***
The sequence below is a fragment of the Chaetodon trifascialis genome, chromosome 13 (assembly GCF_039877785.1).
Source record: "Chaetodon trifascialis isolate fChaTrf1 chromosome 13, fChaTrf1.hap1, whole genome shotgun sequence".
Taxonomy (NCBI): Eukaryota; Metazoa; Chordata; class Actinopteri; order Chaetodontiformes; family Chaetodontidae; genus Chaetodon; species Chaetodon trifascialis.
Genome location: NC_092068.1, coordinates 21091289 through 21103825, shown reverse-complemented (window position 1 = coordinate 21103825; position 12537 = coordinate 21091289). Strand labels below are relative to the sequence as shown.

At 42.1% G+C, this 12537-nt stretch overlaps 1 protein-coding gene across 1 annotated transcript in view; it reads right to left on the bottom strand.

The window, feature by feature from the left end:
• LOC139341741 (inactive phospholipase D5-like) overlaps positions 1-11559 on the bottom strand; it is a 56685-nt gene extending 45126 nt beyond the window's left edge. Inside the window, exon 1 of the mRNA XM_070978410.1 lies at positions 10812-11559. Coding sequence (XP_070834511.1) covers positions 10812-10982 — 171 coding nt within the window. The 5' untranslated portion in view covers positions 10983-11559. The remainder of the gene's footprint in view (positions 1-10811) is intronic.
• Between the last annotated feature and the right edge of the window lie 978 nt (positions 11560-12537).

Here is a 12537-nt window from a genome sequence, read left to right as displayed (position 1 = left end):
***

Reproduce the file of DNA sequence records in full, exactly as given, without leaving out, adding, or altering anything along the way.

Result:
The sequence below is a fragment of the Chaetodon trifascialis genome, chromosome 13 (assembly GCF_039877785.1).
Source record: "Chaetodon trifascialis isolate fChaTrf1 chromosome 13, fChaTrf1.hap1, whole genome shotgun sequence".
Taxonomy (NCBI): Eukaryota; Metazoa; Chordata; class Actinopteri; order Chaetodontiformes; family Chaetodontidae; genus Chaetodon; species Chaetodon trifascialis.
Genome location: NC_092068.1, coordinates 21091289 through 21103825, shown reverse-complemented (window position 1 = coordinate 21103825; position 12537 = coordinate 21091289). Strand labels below are relative to the sequence as shown.

At 42.1% G+C, this 12537-nt stretch overlaps 1 protein-coding gene across 1 annotated transcript in view; it reads right to left on the bottom strand.

The window, feature by feature from the left end:
• LOC139341741 (inactive phospholipase D5-like) overlaps positions 1-11559 on the bottom strand; it is a 56685-nt gene extending 45126 nt beyond the window's left edge. Inside the window, exon 1 of the mRNA XM_070978410.1 lies at positions 10812-11559. Coding sequence (XP_070834511.1) covers positions 10812-10982 — 171 coding nt within the window. The 5' untranslated portion in view covers positions 10983-11559. The remainder of the gene's footprint in view (positions 1-10811) is intronic.
• Between the last annotated feature and the right edge of the window lie 978 nt (positions 11560-12537).

Here is a 12537-nt window from a genome sequence, read left to right as displayed (position 1 = left end):